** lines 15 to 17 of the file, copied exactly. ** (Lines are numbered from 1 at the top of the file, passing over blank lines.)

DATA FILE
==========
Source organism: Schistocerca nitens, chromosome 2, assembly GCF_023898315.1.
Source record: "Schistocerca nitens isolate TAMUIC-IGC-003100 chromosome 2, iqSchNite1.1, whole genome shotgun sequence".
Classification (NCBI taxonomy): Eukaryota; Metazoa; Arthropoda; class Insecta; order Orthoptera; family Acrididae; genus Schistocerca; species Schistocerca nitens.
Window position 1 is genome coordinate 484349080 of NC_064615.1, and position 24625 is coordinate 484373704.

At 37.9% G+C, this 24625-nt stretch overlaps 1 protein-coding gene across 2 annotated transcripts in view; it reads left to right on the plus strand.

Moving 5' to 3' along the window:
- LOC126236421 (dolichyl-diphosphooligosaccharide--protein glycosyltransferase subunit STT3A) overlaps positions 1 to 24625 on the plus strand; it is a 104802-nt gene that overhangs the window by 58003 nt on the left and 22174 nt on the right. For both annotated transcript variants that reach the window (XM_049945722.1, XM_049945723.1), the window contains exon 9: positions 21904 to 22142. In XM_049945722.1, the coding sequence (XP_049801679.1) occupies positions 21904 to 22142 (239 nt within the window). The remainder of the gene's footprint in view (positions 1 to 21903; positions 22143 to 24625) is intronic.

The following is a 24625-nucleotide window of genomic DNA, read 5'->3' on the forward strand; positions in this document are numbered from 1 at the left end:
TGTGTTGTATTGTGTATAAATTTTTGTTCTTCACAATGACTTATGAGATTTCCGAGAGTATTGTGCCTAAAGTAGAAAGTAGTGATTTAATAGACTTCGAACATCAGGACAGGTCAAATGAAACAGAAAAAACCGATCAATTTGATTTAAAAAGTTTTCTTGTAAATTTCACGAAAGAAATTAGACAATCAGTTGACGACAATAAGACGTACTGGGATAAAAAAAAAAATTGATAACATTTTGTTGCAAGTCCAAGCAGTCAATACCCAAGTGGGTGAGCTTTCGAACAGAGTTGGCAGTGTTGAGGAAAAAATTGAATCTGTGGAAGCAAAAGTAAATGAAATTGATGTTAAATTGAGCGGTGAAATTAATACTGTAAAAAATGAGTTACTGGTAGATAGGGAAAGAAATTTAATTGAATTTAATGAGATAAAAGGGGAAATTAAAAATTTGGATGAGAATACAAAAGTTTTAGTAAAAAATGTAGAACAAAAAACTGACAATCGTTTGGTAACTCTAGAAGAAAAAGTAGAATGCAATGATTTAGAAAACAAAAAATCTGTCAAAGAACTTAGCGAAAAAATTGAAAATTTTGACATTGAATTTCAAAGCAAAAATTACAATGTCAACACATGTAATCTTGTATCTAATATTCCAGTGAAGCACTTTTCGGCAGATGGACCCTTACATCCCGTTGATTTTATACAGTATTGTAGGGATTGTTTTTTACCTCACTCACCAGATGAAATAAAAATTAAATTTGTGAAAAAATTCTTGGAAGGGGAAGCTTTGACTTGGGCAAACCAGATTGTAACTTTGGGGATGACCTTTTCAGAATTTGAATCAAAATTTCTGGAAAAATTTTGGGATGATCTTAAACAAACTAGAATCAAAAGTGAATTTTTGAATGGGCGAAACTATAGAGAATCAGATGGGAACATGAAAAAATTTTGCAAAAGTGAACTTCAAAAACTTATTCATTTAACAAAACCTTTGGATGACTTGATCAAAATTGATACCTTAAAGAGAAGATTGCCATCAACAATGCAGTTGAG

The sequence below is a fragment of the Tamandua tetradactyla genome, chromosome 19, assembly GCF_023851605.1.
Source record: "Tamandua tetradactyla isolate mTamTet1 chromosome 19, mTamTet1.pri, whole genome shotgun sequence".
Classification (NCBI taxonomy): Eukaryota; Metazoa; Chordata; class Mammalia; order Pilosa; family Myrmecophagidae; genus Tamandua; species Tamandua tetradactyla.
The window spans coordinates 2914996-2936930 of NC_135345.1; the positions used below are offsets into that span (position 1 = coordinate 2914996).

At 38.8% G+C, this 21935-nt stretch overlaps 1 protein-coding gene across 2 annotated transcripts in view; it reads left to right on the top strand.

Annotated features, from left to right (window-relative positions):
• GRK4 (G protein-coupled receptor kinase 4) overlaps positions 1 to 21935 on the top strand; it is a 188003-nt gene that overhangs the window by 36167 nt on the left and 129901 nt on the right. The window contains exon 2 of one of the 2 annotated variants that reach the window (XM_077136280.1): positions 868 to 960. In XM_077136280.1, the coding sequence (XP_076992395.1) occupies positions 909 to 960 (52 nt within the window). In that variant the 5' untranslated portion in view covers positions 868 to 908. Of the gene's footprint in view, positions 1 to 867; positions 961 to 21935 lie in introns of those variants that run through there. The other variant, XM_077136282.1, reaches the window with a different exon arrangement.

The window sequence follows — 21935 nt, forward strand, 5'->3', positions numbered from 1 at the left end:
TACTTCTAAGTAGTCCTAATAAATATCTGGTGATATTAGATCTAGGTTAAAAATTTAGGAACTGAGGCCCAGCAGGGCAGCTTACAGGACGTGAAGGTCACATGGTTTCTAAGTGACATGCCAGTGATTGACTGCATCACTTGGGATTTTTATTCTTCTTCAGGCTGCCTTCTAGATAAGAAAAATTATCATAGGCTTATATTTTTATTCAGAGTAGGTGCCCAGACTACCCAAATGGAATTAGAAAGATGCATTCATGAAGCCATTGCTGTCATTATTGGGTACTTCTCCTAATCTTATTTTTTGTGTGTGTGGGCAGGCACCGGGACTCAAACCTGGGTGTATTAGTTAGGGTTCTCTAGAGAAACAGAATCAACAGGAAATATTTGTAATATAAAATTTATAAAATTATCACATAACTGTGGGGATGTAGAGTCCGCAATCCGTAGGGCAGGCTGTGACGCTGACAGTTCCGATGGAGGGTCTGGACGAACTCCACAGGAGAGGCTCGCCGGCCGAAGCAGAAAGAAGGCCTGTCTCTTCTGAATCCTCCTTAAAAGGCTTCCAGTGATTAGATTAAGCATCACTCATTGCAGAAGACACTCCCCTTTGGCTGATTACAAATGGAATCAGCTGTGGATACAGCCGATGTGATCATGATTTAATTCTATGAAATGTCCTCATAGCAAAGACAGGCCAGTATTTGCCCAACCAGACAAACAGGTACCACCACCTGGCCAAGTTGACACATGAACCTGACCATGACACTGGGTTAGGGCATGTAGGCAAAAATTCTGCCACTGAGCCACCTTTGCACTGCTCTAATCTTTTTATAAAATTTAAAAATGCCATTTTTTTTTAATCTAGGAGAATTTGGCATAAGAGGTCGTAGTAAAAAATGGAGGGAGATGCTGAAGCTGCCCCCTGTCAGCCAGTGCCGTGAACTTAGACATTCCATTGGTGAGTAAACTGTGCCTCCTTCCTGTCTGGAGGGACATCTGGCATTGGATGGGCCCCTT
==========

Annotated features, from left to right (window-relative positions):
• GRK4 (G protein-coupled receptor kinase 4) overlaps positions 1 to 21935 on the top strand; it is a 188003-nt gene that overhangs the window by 36167 nt on the left and 129901 nt on the right. The window contains exon 2 of one of the 2 annotated variants that reach the window (XM_077136280.1): positions 868 to 960. In XM_077136280.1, the coding sequence (XP_076992395.1) occupies positions 909 to 960 (52 nt within the window). In that variant the 5' untranslated portion in view covers positions 868 to 908. Of the gene's footprint in view, positions 1 to 867; positions 961 to 21935 lie in introns of those variants that run through there. The other variant, XM_077136282.1, reaches the window with a different exon arrangement.

The window sequence follows — 21935 nt, forward strand, 5'->3', positions numbered from 1 at the left end: